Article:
I’m sure he doesn’t remember it, but one evening in a pub Nick Greiner changed my mind about the value of Australia’s two-major-party political system.
I was put on the path to believing that fracturing the composition of our Parliament risks fracturing our nation.
At the time I had been toying with the idea that smaller parties with more prescriptive ideological drivers would better represent the diverse views of Australians.
About five years prior, at the age of 21, I had joined the Liberal Party to support a uni friend in their council campaign. I was already inclined towards smaller government in economic and social matters.
Encouragement from Young Liberal friends ended up with my signature on the membership form. Nevertheless, putting on a blue T-shirt and sharing it on Facebook was a new and slightly nerve-racking level of identification.
Because what does it mean to join a political party? Do I have to agree with everything the leader says? What if there are people in the organisation that I disagree with?
When Greiner spoke to me, he extolled the strength of our two-major-party system. I had asked directly, “What if we had smaller parties and coalitions?”
He described the value of welcoming diverse views in a nationally focused party. He said (paraphrased) that bigger, representative political parties are our country’s best option. Because of the range of experience held in large parties, their values must be distilled into core guiding principles. In the case of the Liberal Party, “individual freedom and free enterprise”.
Big parties generate exposure to ideas, opportunities to disagree respectfully, ways to collaborate. No one person is correct. We have to work together to find commonality. We don’t always come to the same conclusions, but that doesn’t mean we don’t continue to seek co-operation or treat each other respectfully. It is a model for a tolerant society.
And importantly, there are formal ways to contribute to policy development, like the NSW Liberal Women’s Council’s advocacy for the criminalisation of coercive control.
What I see today in countries with shifting multi-party government coalitions is increasing disarray.
Today I’m convinced that we must invest in a political system that is designed to strive for the centre, rather than risking the splintering of a multitude of minor parties, driving uncertainty and division.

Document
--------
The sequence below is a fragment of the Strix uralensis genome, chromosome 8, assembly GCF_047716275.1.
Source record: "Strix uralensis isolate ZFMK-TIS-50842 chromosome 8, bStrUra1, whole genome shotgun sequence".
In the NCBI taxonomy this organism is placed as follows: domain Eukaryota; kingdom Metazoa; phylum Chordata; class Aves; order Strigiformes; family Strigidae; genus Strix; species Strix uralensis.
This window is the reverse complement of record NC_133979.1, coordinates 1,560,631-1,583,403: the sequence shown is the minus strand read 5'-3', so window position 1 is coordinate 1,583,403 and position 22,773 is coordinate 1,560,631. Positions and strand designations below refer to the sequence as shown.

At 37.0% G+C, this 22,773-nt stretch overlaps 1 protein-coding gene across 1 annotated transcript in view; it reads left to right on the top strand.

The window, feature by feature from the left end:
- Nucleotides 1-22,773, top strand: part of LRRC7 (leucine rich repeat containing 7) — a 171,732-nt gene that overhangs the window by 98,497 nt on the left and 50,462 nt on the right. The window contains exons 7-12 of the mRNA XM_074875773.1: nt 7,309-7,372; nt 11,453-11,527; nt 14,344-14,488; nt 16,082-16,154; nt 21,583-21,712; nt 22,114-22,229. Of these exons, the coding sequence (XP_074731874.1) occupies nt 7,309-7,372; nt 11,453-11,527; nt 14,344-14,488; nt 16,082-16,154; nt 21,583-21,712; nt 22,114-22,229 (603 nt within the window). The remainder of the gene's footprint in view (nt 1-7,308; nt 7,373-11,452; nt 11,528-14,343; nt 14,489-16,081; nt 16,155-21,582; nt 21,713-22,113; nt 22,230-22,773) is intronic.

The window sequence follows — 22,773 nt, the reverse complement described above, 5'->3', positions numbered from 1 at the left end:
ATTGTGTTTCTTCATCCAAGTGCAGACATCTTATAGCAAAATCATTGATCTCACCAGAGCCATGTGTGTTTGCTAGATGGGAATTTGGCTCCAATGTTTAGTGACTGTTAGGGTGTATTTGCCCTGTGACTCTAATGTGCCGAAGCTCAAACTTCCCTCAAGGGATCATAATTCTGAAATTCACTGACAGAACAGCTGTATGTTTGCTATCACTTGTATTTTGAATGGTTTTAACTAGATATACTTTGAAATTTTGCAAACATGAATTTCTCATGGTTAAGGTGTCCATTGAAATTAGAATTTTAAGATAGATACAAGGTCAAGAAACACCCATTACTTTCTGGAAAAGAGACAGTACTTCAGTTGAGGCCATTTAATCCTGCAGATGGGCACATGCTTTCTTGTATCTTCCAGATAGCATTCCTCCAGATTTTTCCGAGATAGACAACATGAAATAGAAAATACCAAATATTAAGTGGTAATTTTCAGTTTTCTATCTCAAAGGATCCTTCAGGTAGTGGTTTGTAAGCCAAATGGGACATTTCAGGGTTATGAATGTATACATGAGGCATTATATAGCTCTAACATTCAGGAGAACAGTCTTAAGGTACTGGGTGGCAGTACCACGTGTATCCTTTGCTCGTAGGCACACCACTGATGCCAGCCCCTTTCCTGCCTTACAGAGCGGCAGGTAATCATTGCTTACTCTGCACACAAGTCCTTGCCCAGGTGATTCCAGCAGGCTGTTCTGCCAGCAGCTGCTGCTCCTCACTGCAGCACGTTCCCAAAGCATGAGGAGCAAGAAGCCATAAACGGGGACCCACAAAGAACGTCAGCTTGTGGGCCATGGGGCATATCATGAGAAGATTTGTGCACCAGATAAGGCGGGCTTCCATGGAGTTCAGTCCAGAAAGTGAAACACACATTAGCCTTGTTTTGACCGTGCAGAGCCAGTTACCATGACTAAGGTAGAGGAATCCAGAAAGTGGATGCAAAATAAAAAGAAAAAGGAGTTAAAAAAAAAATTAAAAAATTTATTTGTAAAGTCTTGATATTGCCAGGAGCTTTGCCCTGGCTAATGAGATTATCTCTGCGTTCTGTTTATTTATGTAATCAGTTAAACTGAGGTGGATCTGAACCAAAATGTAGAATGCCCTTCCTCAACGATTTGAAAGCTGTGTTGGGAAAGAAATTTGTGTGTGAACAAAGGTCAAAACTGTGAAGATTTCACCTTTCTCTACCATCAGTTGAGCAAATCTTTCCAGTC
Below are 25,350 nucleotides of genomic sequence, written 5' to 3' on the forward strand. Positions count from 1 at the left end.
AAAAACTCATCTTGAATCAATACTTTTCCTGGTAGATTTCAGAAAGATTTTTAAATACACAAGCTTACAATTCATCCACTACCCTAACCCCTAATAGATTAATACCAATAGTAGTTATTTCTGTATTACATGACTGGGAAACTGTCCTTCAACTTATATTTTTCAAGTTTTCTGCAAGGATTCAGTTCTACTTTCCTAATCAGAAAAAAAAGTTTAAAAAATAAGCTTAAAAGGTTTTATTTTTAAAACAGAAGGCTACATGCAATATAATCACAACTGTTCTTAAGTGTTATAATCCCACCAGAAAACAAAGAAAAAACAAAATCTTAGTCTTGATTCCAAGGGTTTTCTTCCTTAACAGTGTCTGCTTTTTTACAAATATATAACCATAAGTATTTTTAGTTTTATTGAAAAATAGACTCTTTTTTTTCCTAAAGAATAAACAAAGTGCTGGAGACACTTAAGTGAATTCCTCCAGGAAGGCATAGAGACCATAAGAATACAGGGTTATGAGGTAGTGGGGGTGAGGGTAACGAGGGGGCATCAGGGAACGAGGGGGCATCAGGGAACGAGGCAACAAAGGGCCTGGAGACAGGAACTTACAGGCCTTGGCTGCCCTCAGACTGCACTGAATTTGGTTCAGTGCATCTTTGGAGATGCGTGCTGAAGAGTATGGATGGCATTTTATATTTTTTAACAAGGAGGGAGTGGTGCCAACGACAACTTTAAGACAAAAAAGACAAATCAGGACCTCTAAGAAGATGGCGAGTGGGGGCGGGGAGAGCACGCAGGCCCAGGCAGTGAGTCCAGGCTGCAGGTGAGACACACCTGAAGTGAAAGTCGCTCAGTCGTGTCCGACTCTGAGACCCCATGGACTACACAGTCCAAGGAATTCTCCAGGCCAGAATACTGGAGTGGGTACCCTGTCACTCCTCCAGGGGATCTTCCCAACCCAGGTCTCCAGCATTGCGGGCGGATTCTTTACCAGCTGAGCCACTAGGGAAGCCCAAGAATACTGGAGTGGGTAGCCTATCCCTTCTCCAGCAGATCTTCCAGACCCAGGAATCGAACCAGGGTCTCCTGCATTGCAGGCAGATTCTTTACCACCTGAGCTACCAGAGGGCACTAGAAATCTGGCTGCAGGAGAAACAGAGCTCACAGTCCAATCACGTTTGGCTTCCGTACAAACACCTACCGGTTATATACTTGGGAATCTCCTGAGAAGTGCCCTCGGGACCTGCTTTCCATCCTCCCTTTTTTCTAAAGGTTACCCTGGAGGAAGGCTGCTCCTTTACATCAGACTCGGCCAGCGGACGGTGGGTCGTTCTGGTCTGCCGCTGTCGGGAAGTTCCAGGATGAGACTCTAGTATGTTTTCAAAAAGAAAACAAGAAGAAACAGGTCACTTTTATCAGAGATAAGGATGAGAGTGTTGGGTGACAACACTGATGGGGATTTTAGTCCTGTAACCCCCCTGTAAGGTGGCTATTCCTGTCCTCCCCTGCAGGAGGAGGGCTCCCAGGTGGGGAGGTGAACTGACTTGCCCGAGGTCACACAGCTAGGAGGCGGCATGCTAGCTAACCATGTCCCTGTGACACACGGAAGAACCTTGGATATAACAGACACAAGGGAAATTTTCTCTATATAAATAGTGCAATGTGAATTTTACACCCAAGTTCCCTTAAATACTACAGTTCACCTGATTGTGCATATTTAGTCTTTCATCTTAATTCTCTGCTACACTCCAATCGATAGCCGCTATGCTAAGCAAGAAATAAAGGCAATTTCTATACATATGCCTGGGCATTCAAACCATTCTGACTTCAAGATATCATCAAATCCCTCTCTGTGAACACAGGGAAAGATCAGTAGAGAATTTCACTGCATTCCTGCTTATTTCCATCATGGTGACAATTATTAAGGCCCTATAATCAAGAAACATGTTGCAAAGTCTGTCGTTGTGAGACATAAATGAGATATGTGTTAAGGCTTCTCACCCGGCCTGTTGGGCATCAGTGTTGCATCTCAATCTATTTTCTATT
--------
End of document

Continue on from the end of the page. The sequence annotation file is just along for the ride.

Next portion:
Having two party leaders vying for reasonableness might sound trite, but it captures our Australian approach to elections.
We’re not looking for extreme views. And we are still familiar enough as citizens to speak in common terms about politics and our future.
We have so far largely avoided the experience of the US, which social psychologist Jonathan Haidt likens to the fable of Babel. Ruptures in shared reality and language result in the demise of constructive engagement.
In Israel, the lone democracy of the Middle East, a total of eight parties are currently in tenuous coalition to form government.
Under conservative leader Naftali Bennett, the government is an alliance of wildly different political ideologies, including socialist and economically liberal parties.
One very recent defection is threatening the stability of the majority. As a result, Israelis could face the polls for the fifth time in less than four years. With 22 total parties represented across 120 seats, it is a totally unwieldy multi-party system.
When an individual casts a vote for their socialist comrades, should that mean an endorsement for any allegiance to keep ‘the other guys’ out? What is bargained away when the formation of government requires negotiation between technically opposing ideologies? More importantly, what is gained?
In France, President Emmanuel Macron’s relatively new centrist party, La République En Marche! (LREM) has hollowed out the traditional centre left and centre right parties, clearing the way for the hard left, and a primary contender from the hard right, Marine Le Pen. This has generated exposure of more extreme views on both sides.
Macron is responsible for LREM’s success. There is no doubt that he has captured the spirit of a nation frustrated with the status quo. But without his personality and devoid of the thread of stable parties and ideology, the political future of France beyond 2027 (when Macron’s final term as President expires), is deeply unclear.
Preserving the stability of our two major parties is a responsibility we should take personally, if we are serious about maintaining reasonably centrist, representative governments.
Unfortunately, like most community organisations, from Rotary to surf life savers, political parties have experienced a decline in membership.
A former member of parliament told me that when he joined the party, yes, he became a bit more Liberal, but the Liberal Party also became a little more like him. It has stayed with me because I see that the soul of a political party is only made up of its membership. The bigger, the better.
I ask, seriously, what have you got to lose by joining a political party? A membership fee at worst. At best, you’ve got a lot to contribute.